Pennsylvania residents are likely aware that many doctors work long hours and cope with high levels of stress while on the job, and they may believe that this would lead to a higher divorce rate among physicians. However, a study recently published found that doctors actually divorce at a lower rate than other medical professionals.
Researchers asked 40,000 doctors and approximately 200,000 nurses, dentists, pharmacists and health care executives about their marriages, and they found that only 24 percent of doctors said that they had gone through a divorce. While dentists and pharmacists divorced at similar rates, the figures for health care executives and nurses were higher. The marriages of health care executives ended in divorce 31 percent of the time, and the divorce rate among nurses was 33 percent.
The researchers also noted that female doctors divorced about 50 percent more often than their male colleagues. The researchers believe that this is a result of the sacrifices that women often make when pursuing a career. The workload of physicians also seems to impact marriages differently for men and women. Female doctors who worked in excess of 40 hours each week divorced at a higher rate than those who worked fewer hours, but male doctors with more forgiving schedules were more likely to divorce.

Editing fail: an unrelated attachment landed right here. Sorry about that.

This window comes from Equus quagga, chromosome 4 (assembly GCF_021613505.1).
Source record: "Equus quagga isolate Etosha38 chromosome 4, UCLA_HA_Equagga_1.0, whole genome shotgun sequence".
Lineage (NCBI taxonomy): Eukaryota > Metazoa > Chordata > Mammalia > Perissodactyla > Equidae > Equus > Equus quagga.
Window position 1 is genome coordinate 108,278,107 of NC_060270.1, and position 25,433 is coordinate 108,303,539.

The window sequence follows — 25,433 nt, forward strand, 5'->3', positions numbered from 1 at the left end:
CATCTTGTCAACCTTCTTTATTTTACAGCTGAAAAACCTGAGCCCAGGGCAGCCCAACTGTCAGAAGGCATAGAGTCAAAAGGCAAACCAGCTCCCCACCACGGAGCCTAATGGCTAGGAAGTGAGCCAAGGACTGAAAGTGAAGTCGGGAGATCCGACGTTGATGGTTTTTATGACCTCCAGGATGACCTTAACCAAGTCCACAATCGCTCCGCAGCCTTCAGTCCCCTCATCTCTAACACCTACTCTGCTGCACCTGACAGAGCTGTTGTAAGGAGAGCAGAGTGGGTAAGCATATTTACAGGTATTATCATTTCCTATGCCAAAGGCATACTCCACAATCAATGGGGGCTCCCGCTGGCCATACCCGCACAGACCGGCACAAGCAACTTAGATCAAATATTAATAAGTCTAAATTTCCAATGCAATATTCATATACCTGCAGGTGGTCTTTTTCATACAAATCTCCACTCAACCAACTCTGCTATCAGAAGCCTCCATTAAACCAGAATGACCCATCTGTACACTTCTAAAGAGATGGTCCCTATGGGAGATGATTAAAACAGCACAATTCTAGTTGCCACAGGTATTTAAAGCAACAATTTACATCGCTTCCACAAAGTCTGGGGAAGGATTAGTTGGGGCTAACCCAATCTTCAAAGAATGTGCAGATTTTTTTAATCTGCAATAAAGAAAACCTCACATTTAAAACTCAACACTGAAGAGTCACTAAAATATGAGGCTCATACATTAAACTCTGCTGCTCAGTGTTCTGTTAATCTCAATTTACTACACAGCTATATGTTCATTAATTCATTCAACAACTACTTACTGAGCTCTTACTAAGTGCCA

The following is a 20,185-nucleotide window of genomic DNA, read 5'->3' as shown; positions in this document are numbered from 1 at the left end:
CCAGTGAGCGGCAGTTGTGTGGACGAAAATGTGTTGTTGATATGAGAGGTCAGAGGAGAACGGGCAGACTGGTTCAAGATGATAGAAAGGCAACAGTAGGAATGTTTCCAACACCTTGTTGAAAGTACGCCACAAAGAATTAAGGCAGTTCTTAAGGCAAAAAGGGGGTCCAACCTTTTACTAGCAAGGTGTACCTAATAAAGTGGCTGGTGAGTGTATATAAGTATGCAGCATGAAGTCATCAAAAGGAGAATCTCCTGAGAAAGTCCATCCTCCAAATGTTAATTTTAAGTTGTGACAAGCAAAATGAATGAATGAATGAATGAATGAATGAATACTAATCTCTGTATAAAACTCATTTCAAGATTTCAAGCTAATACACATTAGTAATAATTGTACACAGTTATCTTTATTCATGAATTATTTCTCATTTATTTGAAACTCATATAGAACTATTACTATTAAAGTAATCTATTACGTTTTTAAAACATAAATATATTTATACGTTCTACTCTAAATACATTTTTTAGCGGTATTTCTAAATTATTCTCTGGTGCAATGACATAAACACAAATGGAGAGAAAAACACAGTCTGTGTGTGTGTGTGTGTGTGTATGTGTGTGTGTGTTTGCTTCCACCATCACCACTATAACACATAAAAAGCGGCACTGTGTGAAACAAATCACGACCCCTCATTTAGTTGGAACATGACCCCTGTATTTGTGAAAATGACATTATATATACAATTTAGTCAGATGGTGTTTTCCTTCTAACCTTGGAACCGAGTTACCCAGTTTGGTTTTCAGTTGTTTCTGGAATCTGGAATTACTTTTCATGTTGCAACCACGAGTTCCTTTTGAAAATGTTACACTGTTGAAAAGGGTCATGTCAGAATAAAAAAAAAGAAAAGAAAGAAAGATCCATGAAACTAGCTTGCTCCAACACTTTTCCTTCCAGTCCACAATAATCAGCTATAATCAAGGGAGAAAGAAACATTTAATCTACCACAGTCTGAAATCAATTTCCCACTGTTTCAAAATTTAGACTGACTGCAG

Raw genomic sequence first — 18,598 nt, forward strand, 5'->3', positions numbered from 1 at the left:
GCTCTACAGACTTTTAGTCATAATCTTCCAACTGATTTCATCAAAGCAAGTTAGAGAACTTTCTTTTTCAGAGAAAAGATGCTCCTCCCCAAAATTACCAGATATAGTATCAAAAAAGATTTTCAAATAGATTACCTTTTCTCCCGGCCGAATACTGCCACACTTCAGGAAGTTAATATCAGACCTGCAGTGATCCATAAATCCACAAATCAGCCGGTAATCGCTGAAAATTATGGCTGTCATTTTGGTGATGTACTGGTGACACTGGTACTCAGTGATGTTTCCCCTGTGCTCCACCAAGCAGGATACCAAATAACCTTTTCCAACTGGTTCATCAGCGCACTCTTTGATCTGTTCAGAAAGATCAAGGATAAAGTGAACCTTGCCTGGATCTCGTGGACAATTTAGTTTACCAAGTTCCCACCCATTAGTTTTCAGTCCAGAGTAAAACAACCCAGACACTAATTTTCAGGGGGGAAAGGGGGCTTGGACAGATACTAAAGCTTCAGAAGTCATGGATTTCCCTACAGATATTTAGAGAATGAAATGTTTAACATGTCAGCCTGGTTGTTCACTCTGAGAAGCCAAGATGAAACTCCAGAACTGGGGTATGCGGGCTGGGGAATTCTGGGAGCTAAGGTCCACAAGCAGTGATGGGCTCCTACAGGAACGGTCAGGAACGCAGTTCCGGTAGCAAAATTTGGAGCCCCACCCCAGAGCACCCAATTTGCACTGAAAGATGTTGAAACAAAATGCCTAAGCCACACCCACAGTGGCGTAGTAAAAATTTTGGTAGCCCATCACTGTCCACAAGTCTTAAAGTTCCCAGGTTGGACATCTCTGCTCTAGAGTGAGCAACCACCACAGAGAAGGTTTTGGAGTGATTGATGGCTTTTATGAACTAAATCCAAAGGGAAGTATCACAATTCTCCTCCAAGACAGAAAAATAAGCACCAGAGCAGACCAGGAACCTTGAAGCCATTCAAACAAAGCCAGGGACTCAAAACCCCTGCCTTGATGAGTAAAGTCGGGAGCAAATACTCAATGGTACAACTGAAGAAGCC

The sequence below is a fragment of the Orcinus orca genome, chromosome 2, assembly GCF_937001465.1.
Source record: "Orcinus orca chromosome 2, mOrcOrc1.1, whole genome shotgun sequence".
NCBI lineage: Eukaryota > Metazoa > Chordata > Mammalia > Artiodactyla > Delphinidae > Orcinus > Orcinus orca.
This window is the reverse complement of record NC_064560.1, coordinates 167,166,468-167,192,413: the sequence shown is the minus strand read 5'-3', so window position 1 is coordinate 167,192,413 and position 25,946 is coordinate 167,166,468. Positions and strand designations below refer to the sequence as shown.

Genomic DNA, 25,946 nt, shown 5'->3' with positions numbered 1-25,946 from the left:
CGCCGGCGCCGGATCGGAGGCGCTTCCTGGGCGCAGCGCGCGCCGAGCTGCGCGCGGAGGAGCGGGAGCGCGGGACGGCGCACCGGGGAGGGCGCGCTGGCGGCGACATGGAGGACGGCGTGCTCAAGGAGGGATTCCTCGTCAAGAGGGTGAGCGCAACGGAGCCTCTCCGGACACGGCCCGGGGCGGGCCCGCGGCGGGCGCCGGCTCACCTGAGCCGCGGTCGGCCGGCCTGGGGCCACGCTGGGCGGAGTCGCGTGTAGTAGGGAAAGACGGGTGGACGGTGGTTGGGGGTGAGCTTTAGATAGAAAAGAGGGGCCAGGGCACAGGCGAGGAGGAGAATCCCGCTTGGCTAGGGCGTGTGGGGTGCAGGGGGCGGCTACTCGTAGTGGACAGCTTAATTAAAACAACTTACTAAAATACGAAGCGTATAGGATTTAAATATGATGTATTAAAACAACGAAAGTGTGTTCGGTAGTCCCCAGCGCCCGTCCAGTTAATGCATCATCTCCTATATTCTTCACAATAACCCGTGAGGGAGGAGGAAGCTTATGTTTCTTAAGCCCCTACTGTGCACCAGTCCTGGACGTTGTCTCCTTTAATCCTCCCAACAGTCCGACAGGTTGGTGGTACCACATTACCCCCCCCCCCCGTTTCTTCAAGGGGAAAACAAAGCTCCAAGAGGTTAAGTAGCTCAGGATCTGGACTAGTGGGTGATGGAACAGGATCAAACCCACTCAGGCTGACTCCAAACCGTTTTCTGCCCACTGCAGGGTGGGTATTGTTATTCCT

Even the most amicable of divorces may become contentious when matters such as spousal support and property division are discussed, and this may be particularly true for professionals who have spent years building a practice. A family law attorney may have experience with difficult divorce negotiations and thus could provide a perspective that allows a client to reach a negotiated settlement and avoid the uncertainty of court proceedings.
Source: U.S. News & World Report, "Doctors Less Likely to Divorce, Study Finds", Robert Preidt, Feb. 19, 2015